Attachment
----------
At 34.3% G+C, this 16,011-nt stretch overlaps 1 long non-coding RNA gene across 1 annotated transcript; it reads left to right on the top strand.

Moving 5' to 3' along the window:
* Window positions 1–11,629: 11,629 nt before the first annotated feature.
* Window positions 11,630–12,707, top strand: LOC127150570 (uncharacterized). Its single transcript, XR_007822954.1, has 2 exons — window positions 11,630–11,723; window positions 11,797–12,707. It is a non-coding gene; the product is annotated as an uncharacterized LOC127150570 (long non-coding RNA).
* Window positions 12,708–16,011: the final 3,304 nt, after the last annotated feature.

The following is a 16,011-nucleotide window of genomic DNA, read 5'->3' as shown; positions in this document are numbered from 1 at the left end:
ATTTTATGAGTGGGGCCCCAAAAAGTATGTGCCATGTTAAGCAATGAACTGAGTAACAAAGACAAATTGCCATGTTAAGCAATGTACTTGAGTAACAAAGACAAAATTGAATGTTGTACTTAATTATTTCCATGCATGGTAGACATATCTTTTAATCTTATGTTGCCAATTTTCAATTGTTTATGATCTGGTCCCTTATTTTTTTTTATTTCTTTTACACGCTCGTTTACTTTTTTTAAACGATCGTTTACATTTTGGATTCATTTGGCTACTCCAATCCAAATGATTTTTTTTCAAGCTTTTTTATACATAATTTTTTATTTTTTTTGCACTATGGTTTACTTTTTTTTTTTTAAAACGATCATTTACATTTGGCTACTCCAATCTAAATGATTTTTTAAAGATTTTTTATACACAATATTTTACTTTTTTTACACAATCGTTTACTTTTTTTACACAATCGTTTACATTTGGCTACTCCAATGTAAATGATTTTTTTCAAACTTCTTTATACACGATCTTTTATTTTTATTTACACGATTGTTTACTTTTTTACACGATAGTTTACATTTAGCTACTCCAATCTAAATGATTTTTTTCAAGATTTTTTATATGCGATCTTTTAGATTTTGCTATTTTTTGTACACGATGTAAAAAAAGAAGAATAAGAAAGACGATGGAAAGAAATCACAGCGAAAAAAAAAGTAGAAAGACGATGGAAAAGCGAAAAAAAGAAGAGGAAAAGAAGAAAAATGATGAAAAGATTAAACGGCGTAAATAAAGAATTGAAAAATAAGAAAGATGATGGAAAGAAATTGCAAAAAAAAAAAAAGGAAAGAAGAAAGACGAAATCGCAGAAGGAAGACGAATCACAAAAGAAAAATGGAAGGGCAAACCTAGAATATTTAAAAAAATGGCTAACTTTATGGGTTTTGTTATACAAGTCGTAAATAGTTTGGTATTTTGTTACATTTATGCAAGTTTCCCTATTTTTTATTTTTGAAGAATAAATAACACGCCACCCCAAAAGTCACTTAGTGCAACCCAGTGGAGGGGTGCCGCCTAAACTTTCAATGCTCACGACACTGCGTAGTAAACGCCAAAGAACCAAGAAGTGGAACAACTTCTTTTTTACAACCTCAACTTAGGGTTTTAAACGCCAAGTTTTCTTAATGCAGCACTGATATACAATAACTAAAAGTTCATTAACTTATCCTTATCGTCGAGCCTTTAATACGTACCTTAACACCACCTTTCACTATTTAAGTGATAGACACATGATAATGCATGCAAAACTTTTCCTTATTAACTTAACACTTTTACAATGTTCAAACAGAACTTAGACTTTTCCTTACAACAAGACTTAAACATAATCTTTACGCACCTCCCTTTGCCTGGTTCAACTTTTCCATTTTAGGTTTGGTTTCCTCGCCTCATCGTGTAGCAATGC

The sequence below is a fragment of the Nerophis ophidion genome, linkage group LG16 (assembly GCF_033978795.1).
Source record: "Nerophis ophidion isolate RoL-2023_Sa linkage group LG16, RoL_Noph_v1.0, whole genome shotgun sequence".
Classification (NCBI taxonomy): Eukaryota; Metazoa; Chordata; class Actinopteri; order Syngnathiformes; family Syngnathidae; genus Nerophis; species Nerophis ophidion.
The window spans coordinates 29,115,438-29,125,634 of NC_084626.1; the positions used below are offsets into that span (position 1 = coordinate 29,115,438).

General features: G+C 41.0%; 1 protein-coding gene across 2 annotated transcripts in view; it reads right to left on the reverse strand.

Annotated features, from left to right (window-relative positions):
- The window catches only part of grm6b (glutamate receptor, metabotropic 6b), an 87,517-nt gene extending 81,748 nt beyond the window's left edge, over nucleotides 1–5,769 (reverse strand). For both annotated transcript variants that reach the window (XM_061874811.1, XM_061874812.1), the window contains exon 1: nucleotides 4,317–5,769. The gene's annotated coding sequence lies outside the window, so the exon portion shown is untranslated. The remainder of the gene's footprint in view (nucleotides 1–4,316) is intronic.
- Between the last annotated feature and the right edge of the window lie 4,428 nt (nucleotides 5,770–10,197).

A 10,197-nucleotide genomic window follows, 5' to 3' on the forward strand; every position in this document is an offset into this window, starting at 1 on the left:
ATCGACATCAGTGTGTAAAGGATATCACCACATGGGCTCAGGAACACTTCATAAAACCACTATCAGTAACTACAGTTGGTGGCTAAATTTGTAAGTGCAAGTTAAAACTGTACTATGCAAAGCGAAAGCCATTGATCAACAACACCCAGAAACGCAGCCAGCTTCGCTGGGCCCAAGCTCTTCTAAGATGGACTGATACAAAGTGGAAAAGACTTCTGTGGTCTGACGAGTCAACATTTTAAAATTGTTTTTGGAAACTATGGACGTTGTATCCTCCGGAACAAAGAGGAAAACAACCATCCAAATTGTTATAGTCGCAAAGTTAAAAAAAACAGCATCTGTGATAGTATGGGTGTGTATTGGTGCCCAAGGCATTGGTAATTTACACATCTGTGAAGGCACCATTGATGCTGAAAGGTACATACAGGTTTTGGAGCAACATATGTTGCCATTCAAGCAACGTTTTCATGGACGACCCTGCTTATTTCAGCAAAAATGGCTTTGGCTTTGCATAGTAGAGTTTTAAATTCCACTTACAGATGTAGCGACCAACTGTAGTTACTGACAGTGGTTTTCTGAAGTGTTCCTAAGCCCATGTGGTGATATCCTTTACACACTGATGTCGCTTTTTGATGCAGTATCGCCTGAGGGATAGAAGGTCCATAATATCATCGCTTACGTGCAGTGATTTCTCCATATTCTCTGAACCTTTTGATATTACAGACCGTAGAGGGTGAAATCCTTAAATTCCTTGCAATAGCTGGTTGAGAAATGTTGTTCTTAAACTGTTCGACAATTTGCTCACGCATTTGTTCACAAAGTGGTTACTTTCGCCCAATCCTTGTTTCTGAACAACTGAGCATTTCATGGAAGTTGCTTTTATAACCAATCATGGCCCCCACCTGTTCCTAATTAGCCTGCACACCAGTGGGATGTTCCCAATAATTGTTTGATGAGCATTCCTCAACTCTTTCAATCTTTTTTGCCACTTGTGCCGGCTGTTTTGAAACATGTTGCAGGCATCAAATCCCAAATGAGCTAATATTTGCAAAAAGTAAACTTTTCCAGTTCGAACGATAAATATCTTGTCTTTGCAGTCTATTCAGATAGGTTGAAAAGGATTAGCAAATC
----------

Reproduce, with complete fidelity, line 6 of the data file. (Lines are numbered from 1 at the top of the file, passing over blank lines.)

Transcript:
The following is a 16,011-nucleotide window of genomic DNA, read 5'->3' as shown; positions in this document are numbered from 1 at the left end: